A future free of hepatitis

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A future free of hepatitis

  • WHO highlighted need to make hepatitis care available, affordable and accessible to all without discrimination.

Why the action is needed

  • Hepatitis is the only communicable disease where mortality is increasing.
  • Southeast Asia has 20% of global morbidity burden of hepatitis.
  • 95% of all hepatitis-related deaths are due to cirrhosis and liver cancers caused by hepatitis B and C virus.
  • Viral hepatitis is preventable.
  • Clean food, good personal hygiene, and access to safe water and sanitation, can protect from hepatitis A and E.
  • Free hepatitis world is practical and feasible.
  • We have tools to diagnose, treat, prevent and eliminate chronic viral hepatitis.
  • Safe and effective vaccines exist to prevent hepatitis B.
  • Antiviral drugs can manage chronic hepatitis B and cure most cases of hepatitis C.

The challenges

  • Inaccessible services as they are usually available at centralized/specialized hospitals
  • Cannot be afforded by all.
  • Late diagnosis or lack of appropriate treatment.
  • Modest testing and treatment coverage gap needs to be addressed.

Transitional targets

  • To achieve 2030 target of eliminating hepatitis, some transitional targets are to be achieved.
  • By 2025, we must reduce new infections of hepatitis B and C by half,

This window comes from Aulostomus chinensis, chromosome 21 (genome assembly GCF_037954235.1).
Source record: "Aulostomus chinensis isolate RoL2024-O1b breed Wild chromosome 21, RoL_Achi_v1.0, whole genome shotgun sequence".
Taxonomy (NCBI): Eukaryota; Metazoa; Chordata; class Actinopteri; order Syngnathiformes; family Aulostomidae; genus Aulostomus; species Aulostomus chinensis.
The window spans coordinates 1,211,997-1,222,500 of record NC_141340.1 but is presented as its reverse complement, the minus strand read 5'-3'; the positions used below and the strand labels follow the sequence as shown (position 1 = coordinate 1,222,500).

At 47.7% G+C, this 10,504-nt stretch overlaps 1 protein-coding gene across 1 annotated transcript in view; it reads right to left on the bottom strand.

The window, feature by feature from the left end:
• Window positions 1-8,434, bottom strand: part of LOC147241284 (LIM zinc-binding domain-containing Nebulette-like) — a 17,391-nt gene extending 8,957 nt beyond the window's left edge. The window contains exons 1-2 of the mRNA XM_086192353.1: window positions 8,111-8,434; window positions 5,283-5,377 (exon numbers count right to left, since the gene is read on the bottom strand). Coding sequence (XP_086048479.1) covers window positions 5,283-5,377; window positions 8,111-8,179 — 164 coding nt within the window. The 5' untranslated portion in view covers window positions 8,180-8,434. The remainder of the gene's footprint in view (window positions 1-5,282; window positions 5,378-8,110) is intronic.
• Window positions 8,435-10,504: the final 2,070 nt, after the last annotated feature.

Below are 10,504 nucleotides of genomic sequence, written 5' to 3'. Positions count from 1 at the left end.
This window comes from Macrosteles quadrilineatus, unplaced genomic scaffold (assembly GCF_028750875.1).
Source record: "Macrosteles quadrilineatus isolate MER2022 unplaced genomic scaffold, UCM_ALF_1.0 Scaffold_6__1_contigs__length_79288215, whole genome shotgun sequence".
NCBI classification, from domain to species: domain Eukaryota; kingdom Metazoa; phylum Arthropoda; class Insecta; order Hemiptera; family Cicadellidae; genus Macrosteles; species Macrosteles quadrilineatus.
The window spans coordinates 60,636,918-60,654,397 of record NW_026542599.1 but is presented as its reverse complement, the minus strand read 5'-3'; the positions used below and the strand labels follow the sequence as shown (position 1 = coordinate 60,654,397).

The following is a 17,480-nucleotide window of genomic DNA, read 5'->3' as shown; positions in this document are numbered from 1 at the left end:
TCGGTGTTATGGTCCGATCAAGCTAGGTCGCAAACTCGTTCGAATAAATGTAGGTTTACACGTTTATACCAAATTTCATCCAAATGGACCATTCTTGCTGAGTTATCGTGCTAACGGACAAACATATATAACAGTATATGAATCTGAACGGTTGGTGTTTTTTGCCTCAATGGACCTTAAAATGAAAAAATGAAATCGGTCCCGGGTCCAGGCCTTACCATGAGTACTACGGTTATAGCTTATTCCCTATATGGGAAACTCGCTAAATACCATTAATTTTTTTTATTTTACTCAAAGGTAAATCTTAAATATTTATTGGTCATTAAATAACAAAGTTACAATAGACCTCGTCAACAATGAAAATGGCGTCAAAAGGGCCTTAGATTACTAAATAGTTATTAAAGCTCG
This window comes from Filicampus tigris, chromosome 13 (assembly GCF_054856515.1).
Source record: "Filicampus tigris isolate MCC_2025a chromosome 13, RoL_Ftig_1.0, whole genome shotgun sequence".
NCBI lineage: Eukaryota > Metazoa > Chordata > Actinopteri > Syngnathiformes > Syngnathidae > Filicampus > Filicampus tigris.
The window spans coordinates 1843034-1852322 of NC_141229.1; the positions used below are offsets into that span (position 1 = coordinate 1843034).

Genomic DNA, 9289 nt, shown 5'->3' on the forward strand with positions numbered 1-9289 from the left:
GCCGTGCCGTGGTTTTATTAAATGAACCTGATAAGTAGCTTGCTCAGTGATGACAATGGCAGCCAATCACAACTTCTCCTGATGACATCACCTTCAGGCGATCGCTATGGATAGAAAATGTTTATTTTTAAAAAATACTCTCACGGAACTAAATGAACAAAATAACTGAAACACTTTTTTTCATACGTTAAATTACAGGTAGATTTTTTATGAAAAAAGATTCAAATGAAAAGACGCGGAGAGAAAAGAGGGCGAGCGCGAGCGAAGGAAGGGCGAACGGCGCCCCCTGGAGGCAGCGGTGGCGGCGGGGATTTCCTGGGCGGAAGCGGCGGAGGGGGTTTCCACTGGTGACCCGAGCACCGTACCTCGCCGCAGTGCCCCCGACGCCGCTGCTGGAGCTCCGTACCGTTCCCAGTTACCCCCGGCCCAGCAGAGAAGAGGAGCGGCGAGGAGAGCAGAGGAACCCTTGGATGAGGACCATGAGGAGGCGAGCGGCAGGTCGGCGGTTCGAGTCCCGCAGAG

• Reduce deaths from liver cancer by 40%
  • Ensure 60% of people living with hepatitis B and C are diagnosed and half of those eligible receive appropriate treatment.

Action by WHO

  • An integrated Regional Action Plan for viral hepatitis, HIV and STIs 2022–2026 is being developed by WHO.
  • It will ensure effective and efficient utilisation of limited resources available for the region.
  • Guide countries to adopt person-centred approach rather than a disease-specific one.

Way ahead

  • Enhance political commitment across all countries of the region
  • Ensure sustained domestic funding for hepatitis
  • Improve access to drugs and diagnostics by further reducing prices
  • Develop communication strategies to increase awareness
  • Innovate service delivery to maximize use of differentiated and people-centred service delivery options
  • Decentralizing hepatitis care to peripheral health facilities, community-based venues and locations beyond hospital sites.


  • On World Hepatitis Day, there is need to act together with communities and all stakeholders for a future free of hepatitis.
  • This will lay firm foundation for healthier, more equitable and more prosperous world.